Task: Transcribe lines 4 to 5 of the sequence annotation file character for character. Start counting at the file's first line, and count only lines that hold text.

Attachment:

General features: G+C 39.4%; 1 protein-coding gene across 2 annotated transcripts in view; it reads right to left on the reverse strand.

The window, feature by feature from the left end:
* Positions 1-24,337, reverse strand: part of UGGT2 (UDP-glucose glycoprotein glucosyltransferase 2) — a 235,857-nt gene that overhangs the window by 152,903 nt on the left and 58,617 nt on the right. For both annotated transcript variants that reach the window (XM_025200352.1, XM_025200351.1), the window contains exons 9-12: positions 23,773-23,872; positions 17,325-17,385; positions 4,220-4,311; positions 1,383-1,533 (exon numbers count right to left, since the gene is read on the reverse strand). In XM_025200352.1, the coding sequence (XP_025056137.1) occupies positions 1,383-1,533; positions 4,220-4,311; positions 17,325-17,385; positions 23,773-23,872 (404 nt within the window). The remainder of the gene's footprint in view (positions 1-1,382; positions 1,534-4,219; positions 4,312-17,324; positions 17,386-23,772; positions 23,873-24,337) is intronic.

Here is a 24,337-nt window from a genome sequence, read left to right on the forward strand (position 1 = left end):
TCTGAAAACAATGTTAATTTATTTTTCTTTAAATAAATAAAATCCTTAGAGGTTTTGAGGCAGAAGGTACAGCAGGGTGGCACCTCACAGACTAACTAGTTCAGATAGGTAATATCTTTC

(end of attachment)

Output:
Here is a 24,337-nt window from a genome sequence, read left to right on the forward strand (position 1 = left end):
TCTGAAAACAATGTTAATTTATTTTTCTTTAAATAAATAAAATCCTTAGAGGTTTTGAGGCAGAAGGTACAGCAGGGTGGCACCTCACAGACTAACTAGTTCAGATAGGTAATATCTTTC